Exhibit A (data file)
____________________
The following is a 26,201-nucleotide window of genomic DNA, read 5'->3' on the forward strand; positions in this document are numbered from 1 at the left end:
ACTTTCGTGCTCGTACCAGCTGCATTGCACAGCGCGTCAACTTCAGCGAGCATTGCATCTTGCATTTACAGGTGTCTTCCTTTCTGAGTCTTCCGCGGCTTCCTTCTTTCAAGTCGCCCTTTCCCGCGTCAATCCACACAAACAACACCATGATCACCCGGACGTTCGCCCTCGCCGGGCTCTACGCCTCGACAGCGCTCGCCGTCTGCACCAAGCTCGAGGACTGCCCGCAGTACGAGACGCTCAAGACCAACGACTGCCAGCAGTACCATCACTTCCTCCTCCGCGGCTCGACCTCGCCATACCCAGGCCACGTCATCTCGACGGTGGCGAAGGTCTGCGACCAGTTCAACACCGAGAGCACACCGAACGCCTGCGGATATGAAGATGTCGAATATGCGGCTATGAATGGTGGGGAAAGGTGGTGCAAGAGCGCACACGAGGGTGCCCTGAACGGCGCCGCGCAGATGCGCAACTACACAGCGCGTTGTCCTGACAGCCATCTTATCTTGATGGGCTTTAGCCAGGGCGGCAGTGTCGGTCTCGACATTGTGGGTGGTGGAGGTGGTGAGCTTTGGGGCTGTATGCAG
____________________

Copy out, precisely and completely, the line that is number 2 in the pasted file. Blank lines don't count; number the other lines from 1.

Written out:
ACTTTCGTGCTCGTACCAGCTGCATTGCACAGCGCGTCAACTTCAGCGAGCATTGCATCTTGCATTTACAGGTGTCTTCCTTTCTGAGTCTTCCGCGGCTTCCTTCTTTCAAGTCGCCCTTTCCCGCGTCAATCCACACAAACAACACCATGATCACCCGGACGTTCGCCCTCGCCGGGCTCTACGCCTCGACAGCGCTCGCCGTCTGCACCAAGCTCGAGGACTGCCCGCAGTACGAGACGCTCAAGACCAACGACTGCCAGCAGTACCATCACTTCCTCCTCCGCGGCTCGACCTCGCCATACCCAGGCCACGTCATCTCGACGGTGGCGAAGGTCTGCGACCAGTTCAACACCGAGAGCACACCGAACGCCTGCGGATATGAAGATGTCGAATATGCGGCTATGAATGGTGGGGAAAGGTGGTGCAAGAGCGCACACGAGGGTGCCCTGAACGGCGCCGCGCAGATGCGCAACTACACAGCGCGTTGTCCTGACAGCCATCTTATCTTGATGGGCTTTAGCCAGGGCGGCAGTGTCGGTCTCGACATTGTGGGTGGTGGAGGTGGTGAGCTTTGGGGCTGTATGCAG